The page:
I made a big mistake a few weeks ago in my approach to a piece of writing critique. I am always honored when asked to read something and offer my thoughts. My goal is not only to help the writer say what they want in the best way, but to leave them feeling encouraged. In this instance, the result was opposite of what I intended and it’s because I didn’t consider closely enough the situation of the person asking for my input.
I’ve been involved in creative writing groups for a couple of decades, both giving and receiving critique. The groups I’m in now consist of members who really do root for each other and offer great support. But that support is underpinned by certain mutual understandings, including the fact that we all realize your creative baby is your baby. When I return a piece of writing with a bevy of comments, I’m in no way saying I believe the author should adopt every one of them. It’s much more in the spirit of, “Here are some things to consider. Based on your own intention and creative vision, I’m sure you’ll know which of my suggestions will work for you and which to ignore.”
Here’s a common request from my creative writing buddies: “I’m way over the word count limit I need to meet. Please help me find places I can trim.” I’ve sent this plea out myself. When given this focus, I look for every possible opportunity to discard words and offer up my list as a sort of restaurant menu. Here are options I can offer. Choose what you want.
When a friend who doesn’t do a lot of creative writing, much less participate in critique groups, asked me to look over a speech she needed to give because it was longer than allowed, I took my usual approach, giving her as many options as possible so she could figure out which ones worked best for her. It turns out I needed someone to critique my critique method. I should have thought more about her lack of experience with receiving this kind of feedback. I hurt her feelings because she took the large number of comments as an indication that I thought her writing was truly terrible. In fact, I thought it was a great speech and wished she could give the whole thing. I was only trying to help her fit it into the allotted time.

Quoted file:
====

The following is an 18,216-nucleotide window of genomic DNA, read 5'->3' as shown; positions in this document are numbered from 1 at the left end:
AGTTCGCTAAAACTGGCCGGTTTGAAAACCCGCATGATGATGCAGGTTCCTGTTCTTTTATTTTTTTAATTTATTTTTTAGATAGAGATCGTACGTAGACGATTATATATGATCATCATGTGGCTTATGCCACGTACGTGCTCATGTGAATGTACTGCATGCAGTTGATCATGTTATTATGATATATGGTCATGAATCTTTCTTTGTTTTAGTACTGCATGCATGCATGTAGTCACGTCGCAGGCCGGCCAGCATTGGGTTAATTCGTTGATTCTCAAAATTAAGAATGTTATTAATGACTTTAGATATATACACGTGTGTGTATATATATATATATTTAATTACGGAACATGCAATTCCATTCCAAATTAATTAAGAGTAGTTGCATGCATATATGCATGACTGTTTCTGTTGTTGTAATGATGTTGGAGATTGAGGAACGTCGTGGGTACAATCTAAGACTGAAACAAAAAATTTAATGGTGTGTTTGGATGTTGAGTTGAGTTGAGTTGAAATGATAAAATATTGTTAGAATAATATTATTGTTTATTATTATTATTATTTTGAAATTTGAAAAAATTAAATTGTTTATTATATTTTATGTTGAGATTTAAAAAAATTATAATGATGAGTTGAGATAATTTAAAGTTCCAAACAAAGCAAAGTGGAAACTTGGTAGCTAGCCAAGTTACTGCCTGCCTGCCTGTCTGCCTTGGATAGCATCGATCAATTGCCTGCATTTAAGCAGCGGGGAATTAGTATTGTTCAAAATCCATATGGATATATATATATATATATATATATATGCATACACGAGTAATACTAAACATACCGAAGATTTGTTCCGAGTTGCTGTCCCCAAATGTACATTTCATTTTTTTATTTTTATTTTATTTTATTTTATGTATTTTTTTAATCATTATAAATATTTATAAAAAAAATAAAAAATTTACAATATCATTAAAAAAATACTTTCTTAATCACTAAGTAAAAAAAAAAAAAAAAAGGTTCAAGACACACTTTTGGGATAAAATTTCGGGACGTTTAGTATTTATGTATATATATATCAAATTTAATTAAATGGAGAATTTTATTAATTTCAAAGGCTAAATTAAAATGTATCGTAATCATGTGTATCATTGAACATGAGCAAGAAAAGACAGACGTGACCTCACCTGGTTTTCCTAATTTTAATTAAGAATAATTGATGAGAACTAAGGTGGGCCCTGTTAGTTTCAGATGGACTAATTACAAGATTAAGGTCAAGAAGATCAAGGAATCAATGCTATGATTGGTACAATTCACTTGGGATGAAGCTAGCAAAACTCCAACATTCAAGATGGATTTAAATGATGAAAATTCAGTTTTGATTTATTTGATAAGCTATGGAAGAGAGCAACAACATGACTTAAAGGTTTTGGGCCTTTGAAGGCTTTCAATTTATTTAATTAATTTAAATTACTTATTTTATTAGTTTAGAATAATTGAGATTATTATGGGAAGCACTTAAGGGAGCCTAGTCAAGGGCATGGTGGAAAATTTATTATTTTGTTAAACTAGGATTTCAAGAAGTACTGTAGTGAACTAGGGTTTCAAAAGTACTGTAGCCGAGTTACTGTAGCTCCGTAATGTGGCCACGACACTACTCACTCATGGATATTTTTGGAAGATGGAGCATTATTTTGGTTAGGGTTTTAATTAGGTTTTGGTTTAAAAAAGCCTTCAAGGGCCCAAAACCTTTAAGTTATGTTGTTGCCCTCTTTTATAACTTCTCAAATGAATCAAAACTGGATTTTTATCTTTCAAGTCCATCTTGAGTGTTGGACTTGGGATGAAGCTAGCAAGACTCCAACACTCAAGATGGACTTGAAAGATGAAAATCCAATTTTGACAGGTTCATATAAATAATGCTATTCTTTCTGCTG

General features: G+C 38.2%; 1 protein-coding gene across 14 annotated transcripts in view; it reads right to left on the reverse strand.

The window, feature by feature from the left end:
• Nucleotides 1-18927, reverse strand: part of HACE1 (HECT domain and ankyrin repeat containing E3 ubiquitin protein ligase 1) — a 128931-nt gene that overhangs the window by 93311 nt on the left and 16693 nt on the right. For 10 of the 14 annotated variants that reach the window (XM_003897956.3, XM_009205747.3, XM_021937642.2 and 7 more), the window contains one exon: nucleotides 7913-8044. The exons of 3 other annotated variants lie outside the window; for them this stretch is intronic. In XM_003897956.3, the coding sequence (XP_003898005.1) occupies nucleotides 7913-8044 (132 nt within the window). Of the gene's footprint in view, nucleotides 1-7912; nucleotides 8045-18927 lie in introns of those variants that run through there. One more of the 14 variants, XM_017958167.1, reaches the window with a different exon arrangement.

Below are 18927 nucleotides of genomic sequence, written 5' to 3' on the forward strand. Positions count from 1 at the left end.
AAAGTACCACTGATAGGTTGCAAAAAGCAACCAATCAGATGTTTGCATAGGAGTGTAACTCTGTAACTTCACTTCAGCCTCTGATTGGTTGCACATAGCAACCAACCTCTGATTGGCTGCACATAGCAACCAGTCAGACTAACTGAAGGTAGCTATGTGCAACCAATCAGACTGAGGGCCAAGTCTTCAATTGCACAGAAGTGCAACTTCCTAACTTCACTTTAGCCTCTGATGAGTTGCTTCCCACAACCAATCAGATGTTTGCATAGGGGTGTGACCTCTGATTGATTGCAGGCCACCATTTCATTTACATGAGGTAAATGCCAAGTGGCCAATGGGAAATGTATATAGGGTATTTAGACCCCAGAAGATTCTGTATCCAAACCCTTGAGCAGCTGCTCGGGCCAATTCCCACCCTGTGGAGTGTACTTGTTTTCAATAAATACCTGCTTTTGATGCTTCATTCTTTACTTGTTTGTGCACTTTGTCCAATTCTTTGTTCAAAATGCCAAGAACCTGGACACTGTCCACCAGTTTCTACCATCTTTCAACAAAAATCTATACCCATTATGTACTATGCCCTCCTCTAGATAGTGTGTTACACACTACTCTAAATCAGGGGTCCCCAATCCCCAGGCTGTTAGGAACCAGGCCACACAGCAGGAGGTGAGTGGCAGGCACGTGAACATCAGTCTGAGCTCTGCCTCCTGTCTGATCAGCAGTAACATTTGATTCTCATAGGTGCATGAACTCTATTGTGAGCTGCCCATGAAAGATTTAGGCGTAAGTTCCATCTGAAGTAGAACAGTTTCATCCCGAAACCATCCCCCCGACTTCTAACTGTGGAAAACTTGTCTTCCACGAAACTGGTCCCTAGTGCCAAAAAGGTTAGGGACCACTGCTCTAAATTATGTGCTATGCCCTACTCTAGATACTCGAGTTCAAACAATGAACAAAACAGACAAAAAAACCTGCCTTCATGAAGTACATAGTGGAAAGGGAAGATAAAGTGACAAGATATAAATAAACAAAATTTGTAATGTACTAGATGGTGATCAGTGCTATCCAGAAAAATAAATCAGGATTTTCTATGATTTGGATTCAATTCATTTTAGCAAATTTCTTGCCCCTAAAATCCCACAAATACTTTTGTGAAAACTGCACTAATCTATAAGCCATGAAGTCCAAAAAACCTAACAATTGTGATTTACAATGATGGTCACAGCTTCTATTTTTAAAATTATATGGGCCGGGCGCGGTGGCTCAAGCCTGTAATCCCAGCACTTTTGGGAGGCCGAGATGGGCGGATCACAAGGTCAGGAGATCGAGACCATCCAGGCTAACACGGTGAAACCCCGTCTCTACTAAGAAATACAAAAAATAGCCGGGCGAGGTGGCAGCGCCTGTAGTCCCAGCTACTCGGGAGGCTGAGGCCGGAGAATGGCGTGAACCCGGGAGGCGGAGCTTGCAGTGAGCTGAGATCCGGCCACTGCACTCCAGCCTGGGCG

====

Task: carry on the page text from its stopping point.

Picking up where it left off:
I missed the most important element of constructive criticism, which is a close look at the person on the receiving end. In hindsight, I see I could have taken the time to explain beforehand what I’ve said here, that my suggestion were for changes I thought she could make, not necessarily changes she should make. Saying it right up front would have given her a lens with which to view my comments the way I intended them. Trying to deliver this information later wasn’t the same. It sounded like backpedaling. She couldn’t unsee what had already imprinted itself on her mind.
Hurting feelings is my least favorite thing in the world to do. I will fret over this longer than she will, I’m sure. But I learned an important lesson that I hope will help the next person who asks for my feedback on their writing.